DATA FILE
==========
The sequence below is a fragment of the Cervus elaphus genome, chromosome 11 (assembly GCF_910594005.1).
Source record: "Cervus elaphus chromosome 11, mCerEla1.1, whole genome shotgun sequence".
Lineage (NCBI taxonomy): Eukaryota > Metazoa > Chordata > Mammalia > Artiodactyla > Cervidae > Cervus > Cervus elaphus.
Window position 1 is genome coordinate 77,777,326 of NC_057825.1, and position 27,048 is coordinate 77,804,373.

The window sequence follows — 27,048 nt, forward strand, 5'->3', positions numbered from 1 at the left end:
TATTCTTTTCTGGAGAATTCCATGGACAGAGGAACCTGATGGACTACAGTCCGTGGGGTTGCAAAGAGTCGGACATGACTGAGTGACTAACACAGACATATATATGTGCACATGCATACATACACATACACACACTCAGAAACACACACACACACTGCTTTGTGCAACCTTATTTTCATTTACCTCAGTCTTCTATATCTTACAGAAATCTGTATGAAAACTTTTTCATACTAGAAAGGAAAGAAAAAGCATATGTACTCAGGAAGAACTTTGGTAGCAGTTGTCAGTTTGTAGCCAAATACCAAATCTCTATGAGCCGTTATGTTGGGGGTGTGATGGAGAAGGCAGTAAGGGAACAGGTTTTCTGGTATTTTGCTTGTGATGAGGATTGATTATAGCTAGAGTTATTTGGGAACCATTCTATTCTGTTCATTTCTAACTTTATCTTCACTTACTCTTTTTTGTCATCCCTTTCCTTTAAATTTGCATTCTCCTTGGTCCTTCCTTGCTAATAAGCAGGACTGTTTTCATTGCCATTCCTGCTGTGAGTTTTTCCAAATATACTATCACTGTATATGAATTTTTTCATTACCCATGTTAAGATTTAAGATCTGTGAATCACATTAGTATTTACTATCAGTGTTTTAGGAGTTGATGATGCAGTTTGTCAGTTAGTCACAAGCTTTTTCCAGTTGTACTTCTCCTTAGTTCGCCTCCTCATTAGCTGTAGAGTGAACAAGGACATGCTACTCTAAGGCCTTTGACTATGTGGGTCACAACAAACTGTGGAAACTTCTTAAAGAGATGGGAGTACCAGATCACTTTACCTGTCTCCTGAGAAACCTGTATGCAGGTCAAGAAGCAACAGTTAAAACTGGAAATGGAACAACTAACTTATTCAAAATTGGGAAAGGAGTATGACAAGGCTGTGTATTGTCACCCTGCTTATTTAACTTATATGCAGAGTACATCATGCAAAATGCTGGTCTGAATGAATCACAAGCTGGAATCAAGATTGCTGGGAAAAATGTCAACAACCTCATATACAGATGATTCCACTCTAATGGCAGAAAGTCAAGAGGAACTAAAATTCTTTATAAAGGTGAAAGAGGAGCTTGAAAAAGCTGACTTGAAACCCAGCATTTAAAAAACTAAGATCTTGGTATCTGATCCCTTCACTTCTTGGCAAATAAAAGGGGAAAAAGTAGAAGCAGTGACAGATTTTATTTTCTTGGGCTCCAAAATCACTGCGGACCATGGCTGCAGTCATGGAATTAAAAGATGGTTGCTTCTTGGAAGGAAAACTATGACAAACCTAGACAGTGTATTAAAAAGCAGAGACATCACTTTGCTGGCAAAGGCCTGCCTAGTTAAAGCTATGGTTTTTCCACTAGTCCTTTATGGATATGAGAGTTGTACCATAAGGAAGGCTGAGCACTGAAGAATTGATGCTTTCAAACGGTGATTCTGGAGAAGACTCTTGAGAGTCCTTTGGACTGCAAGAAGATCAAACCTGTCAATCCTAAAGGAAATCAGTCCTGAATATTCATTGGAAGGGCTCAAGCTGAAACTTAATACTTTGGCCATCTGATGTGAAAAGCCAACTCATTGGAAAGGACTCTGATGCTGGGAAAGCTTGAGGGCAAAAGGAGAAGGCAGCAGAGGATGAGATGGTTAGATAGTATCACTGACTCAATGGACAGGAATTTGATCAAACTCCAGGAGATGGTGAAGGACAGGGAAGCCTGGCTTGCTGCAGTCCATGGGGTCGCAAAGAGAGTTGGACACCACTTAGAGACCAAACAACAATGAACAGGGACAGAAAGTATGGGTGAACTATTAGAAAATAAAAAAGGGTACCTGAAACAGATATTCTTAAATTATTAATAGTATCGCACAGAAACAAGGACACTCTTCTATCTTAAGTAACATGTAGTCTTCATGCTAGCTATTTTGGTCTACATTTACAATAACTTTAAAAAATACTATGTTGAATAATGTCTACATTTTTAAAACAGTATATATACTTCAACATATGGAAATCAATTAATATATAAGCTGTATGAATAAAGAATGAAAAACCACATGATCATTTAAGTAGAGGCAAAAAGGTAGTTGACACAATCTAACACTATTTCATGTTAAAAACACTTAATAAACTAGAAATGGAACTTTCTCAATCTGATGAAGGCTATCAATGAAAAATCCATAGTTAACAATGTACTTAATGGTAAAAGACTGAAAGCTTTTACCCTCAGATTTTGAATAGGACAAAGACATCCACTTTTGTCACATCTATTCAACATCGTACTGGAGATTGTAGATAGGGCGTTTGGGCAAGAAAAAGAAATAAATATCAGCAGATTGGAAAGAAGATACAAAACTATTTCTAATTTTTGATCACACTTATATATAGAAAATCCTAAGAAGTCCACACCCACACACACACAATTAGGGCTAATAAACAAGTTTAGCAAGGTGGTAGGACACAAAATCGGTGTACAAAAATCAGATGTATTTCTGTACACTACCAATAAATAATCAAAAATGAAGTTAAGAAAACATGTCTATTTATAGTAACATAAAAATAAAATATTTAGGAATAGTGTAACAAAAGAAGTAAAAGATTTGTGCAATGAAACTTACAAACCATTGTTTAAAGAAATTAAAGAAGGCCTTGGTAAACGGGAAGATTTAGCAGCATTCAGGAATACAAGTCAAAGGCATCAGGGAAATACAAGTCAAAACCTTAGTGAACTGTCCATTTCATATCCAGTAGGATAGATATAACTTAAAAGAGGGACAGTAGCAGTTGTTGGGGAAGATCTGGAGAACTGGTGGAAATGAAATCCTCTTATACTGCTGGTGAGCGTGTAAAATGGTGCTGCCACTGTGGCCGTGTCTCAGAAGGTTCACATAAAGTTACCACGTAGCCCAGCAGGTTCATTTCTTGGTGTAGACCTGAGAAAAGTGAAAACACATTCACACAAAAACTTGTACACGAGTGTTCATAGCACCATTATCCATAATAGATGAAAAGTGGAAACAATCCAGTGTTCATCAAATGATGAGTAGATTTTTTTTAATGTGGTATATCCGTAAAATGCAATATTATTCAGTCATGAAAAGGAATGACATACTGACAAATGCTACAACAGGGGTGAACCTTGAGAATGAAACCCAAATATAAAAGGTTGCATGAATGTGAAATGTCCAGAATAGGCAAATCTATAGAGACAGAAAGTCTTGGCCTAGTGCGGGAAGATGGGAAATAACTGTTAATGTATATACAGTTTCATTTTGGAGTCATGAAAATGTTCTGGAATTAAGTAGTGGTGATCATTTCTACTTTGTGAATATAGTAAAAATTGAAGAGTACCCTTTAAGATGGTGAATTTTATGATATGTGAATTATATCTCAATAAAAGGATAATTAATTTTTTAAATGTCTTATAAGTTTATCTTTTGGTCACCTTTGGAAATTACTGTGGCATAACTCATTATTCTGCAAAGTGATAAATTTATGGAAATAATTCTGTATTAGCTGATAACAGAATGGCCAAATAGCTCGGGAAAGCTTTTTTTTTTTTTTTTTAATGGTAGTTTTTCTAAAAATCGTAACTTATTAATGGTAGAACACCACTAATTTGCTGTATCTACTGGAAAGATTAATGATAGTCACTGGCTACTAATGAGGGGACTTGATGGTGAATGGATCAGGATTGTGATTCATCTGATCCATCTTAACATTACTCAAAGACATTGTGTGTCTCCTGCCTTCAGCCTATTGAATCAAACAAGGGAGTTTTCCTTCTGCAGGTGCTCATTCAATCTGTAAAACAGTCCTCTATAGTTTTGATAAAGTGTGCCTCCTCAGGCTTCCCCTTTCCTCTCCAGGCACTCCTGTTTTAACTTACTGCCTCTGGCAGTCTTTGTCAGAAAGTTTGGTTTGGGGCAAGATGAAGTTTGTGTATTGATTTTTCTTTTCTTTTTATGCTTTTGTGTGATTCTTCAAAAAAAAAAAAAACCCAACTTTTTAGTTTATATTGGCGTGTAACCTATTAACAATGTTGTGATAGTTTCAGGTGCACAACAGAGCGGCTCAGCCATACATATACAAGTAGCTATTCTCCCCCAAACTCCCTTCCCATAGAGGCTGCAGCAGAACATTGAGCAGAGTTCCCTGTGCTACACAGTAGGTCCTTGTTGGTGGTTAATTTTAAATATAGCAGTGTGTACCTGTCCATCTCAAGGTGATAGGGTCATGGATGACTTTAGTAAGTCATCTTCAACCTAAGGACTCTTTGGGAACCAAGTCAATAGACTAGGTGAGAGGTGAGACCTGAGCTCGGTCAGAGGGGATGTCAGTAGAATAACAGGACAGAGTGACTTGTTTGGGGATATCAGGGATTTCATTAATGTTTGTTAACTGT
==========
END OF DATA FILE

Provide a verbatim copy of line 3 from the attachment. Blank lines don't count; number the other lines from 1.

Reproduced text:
Lineage (NCBI taxonomy): Eukaryota > Metazoa > Chordata > Mammalia > Artiodactyla > Cervidae > Cervus > Cervus elaphus.